The Art of Communication [For Artists]

As a former lab aide, studio assistant, and camera rentals associate, I’ve spent plenty of time talking to artists with all sorts of backgrounds.

 

But regardless of where they’re at in their career or what kind of art education they’ve received, many artists have been mislead to believe that visual art requires no explanation or context. That, in fact, their art can speak for itself.
 
Seriously, when I hear someone say something like, “I’d rather let my audience find their own meaning in this piece,” it’s like nails on a chalkboard.
It. Drives. Me. Crazy.

Discover the two things art schools are getting wrong

2 Things Art Schools are Getting Wrong

Even though I discovered my passion for photography early on, I didn’t start college pursuing a studio art degree. I liked the idea of going to school for art, but there were a few things holding me back.

 

First of all, I lacked the self-confidence in my work to think that I could be accepted into a competitive program. Secondly, I had reservations about pursuing photography because I couldn’t envision what a career would look like after I graduated.

 

So, thanks to my own insecurities and uncertainties about my future, I started at Arizona State University as a Digital Culture major.

2 Flaws in the Argument Against an Art Degree

If you’ve ever even considered getting an art degree, you’ve probably heard this before:

 

“Don’t go to art school.”

 

It’s either that, or a skeptical, “Oh… so… what do you plan on doing with that degree?”

 

We all know these folks mean well (most of the time). They don’t want us spending a butch of money on a degree that they don’t believe will lead to a lucrative future.

adrienne-noyes-artist

10 Ways Artists Can Take Action to Create Change

If there’s one good thing that’s come from the elections, it’s this:

 

We’re all awake now.

 

And we know that it’s time for things to change.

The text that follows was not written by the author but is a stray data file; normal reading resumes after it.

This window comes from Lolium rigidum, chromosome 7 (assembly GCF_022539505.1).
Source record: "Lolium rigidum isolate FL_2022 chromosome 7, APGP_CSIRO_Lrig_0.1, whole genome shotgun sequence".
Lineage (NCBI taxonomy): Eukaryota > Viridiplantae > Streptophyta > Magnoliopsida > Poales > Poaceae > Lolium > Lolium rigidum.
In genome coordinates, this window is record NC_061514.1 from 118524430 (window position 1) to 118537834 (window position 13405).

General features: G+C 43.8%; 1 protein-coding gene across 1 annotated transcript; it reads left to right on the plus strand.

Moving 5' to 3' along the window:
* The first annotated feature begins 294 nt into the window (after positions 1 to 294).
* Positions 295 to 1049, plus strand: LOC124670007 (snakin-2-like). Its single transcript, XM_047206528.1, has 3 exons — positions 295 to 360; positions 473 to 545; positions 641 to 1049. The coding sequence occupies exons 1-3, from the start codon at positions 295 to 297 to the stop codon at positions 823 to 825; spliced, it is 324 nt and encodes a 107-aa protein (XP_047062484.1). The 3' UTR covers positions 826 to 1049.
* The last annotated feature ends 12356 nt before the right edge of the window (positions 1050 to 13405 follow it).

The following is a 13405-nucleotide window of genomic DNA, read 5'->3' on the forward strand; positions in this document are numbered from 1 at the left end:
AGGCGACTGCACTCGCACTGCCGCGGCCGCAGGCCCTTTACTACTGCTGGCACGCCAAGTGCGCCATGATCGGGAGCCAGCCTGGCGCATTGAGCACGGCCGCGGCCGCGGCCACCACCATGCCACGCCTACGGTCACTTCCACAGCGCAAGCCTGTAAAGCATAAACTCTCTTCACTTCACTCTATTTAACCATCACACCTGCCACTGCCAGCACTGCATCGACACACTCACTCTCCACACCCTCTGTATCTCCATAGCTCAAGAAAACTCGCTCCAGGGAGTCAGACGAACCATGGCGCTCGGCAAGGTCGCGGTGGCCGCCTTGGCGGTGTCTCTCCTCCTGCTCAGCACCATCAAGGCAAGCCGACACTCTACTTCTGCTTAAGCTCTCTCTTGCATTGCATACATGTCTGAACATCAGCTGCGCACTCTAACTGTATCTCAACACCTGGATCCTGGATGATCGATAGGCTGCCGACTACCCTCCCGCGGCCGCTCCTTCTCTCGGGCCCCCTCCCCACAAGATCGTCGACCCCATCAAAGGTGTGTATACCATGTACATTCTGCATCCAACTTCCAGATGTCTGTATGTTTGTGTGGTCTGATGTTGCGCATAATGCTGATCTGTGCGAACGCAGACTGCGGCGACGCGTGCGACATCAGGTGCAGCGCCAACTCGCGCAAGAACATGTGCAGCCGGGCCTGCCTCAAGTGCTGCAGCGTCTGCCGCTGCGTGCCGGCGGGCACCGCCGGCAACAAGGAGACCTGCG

Complacency isn’t an option. We can’t get comfortable, no matter what our social status, gender, skin color, or income can provide.

 

But even though we’ve begun to recognize even more faults in our society that need to be reconciled, it’s difficult to figure out what should happen next.

 

For the last week I’ve been trying to think of ways individuals can create change, either with art or otherwise. So I’ve pulled together a list of 10 ways artists can take action.

 

If you’re like me and want to find ways to use your creativity to make a difference, I hope this helps inspire you to get started!

purchase-with-impact-amanda-mollindo

A Book & Print Sale with a Purpose

Late Tuesday night/early Wednesday morning, I wrote Artists: a Call to Arms.

 

This was my gut reaction to the 2016 US Elections.

 

The next couple days were a blur. I felt sick, exhausted, emotional, scared, confused, frustrated, lost. And a big part of me still does.

 

I can’t say that I’ve completely come to terms with all that’s happening in our country right now.

 

Who knows how these next four years will play out. My guess is that it’s not going to be easy. We’re going to have to fight hard to keep some of the rights we’ve won over the past eight years, and fight even harder to win the rights that are still technically on the table (or keep getting brought back to the table).